Winning Has Only Toughened Gruden
Jon Gruden tucked his clipboard in his shorts, turned his cap backward, sprinted onto the field and ran a route exactly the way he wanted it done. The receivers weren't doing it the right way, so Gruden, then an offensive coordinator with the Philadelphia Eagles, figured he'd show them himself. ``He's so fiery and very competitive,'' Eagles Pro Bowl cornerback Bobby Taylor said. ``You hear about his work ethic now. We saw it then.''

Eight years later, Gruden is still the same. Even after leading the Bucs to a Super Bowl championship last season, the obsessive-compulsive coach hasn't mellowed. In fact, the win made him tougher. ``He's not as tolerant now with mistakes as he was last year,'' said his All- Pro linebacker, Derrick Brooks. ``Guys were just learning the system then. Now if you make a mistake, or you're doing something wrong, he really comes down on you. He's probably a tougher coach this time around because as he says, `To repeat the success we had last year is going to take a little more out of every man,' and it starts with himself.''

Gruden and the Bucs began their title defense Monday night against the Eagles in a rematch of last season's NFC Championship Game. Though he savors Tampa Bay's 48-21 victory against Oakland in the Super Bowl, Gruden isn't satisfied with winning one championship. He remembers when he and Eagles coach Andy Reid were assistants in Green Bay. ``The great thing about winning a Super Bowl is no one will ever take that away from you,'' Gruden said. ``I've seen the reunions we used to have in Green Bay where Andy Reid and I would see Ray Nitschke and Paul Hornung, and they're reminiscing about the old days, about winning Super Bowls. I saw that in Oakland. It's just something that will never leave you. But we're all young people here. We're driving forward. We have work to do. Hopefully when our careers are over, we can have a nice reunion and talk about the good old days.''

When Gruden was growing up in Indiana in the mid-1970s, it was difficult for those who knew him to imagine he'd become the youngest coach to win a Super Bowl. Gruden was 6 1/2 months shy of his 40th birthday when the Bucs routed the Raiders last January. ``He was always in trouble. He was a middle child, so he was always fighting with his brothers,'' said Eagles defensive coordinator Jim Johnson, a friend of Gruden's father, Jim. ``He is a very competitive guy. His dad and I were good friends. It seemed like you always had to worry about what Jon was doing. It seemed like he always had a lot of scrapes and fights.''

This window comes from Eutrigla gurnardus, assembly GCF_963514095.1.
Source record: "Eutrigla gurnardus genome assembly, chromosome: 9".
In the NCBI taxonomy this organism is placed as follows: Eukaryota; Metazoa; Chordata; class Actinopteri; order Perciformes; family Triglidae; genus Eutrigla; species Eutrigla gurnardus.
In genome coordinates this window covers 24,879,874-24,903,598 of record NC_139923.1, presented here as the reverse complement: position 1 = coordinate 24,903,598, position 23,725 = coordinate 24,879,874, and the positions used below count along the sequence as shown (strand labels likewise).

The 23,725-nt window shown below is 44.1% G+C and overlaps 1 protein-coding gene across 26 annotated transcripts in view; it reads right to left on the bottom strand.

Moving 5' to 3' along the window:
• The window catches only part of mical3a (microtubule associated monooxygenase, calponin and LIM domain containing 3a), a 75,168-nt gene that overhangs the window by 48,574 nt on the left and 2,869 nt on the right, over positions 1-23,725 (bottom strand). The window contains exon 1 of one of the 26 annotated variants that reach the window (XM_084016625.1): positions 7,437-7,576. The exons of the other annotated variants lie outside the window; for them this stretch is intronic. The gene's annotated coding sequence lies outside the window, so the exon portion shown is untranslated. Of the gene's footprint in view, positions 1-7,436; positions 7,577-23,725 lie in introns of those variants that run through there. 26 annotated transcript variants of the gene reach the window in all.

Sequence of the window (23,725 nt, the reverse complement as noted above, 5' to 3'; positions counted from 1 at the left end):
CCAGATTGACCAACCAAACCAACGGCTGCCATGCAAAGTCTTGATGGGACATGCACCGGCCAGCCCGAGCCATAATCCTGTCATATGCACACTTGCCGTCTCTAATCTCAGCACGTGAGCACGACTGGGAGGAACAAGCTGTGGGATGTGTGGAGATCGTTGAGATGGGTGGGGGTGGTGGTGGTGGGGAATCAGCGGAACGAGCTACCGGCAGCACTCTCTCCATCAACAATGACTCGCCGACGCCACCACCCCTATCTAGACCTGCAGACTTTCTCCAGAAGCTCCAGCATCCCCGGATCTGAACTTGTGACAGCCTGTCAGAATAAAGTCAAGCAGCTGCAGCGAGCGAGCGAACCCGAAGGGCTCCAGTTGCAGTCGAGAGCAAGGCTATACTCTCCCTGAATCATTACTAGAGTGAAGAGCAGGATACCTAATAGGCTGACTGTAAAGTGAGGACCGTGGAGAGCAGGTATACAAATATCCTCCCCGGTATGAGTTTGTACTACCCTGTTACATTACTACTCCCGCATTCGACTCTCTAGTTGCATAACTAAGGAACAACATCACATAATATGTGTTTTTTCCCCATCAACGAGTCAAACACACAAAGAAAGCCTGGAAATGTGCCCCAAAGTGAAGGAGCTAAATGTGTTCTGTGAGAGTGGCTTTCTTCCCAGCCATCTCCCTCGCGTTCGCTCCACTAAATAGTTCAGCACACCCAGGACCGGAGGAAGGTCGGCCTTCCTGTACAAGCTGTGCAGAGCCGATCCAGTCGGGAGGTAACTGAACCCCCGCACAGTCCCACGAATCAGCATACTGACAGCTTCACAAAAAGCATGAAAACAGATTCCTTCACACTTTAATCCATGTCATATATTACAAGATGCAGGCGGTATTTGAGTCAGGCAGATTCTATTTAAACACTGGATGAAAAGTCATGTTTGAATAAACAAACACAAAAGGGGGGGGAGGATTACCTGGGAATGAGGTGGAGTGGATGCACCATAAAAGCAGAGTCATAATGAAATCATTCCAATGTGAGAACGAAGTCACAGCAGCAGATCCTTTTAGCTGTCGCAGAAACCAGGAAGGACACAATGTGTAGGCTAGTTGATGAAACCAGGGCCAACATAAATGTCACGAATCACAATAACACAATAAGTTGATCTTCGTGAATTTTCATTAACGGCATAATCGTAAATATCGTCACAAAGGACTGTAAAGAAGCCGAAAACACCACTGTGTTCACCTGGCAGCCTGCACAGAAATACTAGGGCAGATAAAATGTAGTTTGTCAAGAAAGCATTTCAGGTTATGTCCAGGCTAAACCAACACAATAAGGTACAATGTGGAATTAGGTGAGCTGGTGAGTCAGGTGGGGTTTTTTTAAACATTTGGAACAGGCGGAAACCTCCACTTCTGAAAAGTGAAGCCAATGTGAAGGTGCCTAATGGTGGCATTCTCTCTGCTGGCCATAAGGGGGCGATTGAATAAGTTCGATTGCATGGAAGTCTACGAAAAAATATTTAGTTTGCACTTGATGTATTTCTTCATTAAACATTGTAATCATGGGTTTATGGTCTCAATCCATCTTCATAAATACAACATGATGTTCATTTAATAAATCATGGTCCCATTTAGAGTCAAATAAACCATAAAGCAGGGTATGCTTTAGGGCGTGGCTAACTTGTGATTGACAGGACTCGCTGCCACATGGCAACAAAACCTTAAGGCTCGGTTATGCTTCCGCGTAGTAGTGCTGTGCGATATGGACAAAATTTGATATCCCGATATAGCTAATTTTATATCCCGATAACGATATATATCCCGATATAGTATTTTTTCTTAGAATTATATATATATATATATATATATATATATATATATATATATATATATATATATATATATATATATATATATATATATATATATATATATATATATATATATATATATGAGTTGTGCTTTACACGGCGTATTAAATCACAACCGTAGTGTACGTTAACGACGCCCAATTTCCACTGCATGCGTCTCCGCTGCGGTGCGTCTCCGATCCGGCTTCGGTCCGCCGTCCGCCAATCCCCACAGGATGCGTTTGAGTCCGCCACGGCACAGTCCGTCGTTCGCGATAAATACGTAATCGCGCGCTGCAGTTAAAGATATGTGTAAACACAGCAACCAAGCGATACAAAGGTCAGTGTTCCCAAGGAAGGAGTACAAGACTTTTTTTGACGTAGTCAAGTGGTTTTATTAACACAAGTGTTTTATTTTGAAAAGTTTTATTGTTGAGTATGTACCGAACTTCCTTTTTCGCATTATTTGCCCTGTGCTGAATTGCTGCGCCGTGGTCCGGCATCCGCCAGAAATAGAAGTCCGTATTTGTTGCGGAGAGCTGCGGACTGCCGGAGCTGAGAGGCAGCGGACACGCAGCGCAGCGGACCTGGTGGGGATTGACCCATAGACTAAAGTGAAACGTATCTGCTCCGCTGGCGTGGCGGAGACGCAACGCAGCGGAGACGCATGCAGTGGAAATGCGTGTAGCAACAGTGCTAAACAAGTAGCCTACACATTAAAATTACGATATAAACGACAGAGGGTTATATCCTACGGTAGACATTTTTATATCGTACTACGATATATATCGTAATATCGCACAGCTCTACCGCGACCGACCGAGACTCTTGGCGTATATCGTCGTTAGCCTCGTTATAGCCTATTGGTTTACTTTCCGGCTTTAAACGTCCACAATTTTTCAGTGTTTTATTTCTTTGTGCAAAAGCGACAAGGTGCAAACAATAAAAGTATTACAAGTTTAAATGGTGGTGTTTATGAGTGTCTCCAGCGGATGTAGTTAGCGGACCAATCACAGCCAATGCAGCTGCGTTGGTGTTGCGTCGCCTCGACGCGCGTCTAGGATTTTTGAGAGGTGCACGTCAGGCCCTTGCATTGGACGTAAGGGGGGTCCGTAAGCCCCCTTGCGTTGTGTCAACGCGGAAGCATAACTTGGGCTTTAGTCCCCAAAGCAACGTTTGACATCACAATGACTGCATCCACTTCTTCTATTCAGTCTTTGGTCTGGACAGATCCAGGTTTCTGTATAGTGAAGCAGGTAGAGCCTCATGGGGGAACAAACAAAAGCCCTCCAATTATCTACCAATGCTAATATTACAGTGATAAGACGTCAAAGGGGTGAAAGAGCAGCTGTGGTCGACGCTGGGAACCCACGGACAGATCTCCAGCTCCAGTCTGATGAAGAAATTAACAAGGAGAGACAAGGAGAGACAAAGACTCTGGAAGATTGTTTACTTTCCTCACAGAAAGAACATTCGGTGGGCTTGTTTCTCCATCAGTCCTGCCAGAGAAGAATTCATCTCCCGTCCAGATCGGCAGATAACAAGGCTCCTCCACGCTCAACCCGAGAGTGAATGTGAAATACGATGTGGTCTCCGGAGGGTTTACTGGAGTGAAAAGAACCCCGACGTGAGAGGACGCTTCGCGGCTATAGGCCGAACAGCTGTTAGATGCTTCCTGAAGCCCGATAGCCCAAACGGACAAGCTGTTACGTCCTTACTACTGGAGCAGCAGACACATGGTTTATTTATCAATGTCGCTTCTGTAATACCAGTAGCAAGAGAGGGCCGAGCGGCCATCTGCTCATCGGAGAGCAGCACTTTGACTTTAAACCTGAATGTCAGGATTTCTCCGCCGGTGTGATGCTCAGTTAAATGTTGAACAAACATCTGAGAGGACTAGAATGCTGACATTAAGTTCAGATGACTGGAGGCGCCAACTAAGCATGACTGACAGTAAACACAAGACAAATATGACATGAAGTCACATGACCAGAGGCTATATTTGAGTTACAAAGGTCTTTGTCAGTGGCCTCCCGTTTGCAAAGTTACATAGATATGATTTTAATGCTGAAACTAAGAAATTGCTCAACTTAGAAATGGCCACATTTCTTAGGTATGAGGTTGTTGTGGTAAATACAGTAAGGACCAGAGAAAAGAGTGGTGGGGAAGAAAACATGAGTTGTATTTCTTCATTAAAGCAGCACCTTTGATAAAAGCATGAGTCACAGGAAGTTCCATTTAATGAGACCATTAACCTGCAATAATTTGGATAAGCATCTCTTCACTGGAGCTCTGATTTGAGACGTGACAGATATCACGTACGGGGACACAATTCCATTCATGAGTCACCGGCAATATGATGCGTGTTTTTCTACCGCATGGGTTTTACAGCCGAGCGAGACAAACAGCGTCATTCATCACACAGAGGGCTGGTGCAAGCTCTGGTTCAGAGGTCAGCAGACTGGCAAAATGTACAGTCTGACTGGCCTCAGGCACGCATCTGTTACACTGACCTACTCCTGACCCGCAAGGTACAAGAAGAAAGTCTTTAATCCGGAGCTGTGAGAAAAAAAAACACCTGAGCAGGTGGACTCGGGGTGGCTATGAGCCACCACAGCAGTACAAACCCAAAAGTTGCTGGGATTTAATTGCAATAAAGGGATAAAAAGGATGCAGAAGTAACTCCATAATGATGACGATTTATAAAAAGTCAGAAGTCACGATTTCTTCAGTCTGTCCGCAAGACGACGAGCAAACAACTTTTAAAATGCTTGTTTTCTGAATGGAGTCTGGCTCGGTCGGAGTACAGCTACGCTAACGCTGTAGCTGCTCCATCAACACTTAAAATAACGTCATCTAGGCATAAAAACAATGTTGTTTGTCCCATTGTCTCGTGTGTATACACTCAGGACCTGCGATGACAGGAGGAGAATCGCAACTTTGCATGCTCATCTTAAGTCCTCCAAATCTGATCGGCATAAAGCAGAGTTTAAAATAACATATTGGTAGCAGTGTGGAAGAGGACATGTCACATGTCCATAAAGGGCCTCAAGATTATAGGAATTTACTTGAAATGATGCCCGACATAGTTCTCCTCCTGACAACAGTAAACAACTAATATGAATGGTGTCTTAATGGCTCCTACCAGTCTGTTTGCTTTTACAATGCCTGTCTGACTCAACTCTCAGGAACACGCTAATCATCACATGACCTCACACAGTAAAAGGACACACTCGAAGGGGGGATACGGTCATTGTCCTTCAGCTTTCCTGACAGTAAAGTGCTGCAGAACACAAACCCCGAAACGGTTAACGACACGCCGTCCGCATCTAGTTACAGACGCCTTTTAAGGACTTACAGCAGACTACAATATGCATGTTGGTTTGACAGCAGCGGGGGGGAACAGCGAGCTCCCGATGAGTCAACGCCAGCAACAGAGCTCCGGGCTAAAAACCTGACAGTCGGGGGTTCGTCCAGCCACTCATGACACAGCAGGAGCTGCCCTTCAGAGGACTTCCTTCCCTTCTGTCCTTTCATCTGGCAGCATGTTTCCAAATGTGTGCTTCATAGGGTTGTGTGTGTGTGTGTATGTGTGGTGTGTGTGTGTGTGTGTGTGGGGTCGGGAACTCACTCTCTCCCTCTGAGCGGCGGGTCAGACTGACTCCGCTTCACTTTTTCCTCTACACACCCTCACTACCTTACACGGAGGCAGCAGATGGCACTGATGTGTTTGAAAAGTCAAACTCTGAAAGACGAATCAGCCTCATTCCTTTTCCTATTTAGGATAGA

Gruden never lost his intensity. He throws tantrums on the sidelines, glares at players and officials and his facial expressions are theatrical. Off the field, Gruden is a tireless worker, spending countless hours in his office. He demands attention and perfection from his players, and doesn't settle for any less. ``Jon has so much energy and he brings it every day in practice,'' said Eagles tight end Chad Lewis, a rookie during Gruden's final season as Philadelphia's offensive coordinator in 1997.

After leaving the Eagles, Gruden spent four seasons as the coach of the Oakland Raiders, compiling a 40-28 record, including consecutive playoff appearances in 2000-01. Disappointed by repeated playoff failures, the Buccaneers gave up four high draft picks and $8 million over three years to pry Gruden away from the Raiders before last season. It paid off.

Bill Maaddi, The Associated Press